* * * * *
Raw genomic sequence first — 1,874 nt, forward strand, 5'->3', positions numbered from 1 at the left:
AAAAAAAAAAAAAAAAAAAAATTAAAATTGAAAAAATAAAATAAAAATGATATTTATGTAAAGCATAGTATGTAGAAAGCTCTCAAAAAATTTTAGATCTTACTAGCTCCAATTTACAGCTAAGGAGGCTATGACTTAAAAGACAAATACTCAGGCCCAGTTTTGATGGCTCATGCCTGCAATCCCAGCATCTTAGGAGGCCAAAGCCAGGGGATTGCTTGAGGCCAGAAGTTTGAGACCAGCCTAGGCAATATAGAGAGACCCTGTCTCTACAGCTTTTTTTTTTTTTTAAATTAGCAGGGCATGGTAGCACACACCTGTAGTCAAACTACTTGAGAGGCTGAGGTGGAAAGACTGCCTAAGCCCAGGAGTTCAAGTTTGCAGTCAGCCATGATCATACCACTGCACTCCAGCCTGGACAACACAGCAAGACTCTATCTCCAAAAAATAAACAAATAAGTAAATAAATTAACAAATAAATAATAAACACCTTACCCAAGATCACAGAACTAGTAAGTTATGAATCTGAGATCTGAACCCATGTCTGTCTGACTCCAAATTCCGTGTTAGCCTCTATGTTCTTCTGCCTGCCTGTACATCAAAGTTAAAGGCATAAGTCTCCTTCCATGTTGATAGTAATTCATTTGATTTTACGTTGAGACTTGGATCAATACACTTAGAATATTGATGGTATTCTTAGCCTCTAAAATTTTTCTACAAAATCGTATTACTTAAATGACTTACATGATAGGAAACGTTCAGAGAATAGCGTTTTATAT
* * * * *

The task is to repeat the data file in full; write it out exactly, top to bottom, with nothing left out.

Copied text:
Raw genomic sequence first — 1,874 nt, forward strand, 5'->3', positions numbered from 1 at the left:
AAAAAAAAAAAAAAAAAAAAATTAAAATTGAAAAAATAAAATAAAAATGATATTTATGTAAAGCATAGTATGTAGAAAGCTCTCAAAAAATTTTAGATCTTACTAGCTCCAATTTACAGCTAAGGAGGCTATGACTTAAAAGACAAATACTCAGGCCCAGTTTTGATGGCTCATGCCTGCAATCCCAGCATCTTAGGAGGCCAAAGCCAGGGGATTGCTTGAGGCCAGAAGTTTGAGACCAGCCTAGGCAATATAGAGAGACCCTGTCTCTACAGCTTTTTTTTTTTTTTAAATTAGCAGGGCATGGTAGCACACACCTGTAGTCAAACTACTTGAGAGGCTGAGGTGGAAAGACTGCCTAAGCCCAGGAGTTCAAGTTTGCAGTCAGCCATGATCATACCACTGCACTCCAGCCTGGACAACACAGCAAGACTCTATCTCCAAAAAATAAACAAATAAGTAAATAAATTAACAAATAAATAATAAACACCTTACCCAAGATCACAGAACTAGTAAGTTATGAATCTGAGATCTGAACCCATGTCTGTCTGACTCCAAATTCCGTGTTAGCCTCTATGTTCTTCTGCCTGCCTGTACATCAAAGTTAAAGGCATAAGTCTCCTTCCATGTTGATAGTAATTCATTTGATTTTACGTTGAGACTTGGATCAATACACTTAGAATATTGATGGTATTCTTAGCCTCTAAAATTTTTCTACAAAATCGTATTACTTAAATGACTTACATGATAGGAAACGTTCAGAGAATAGCGTTTTATAT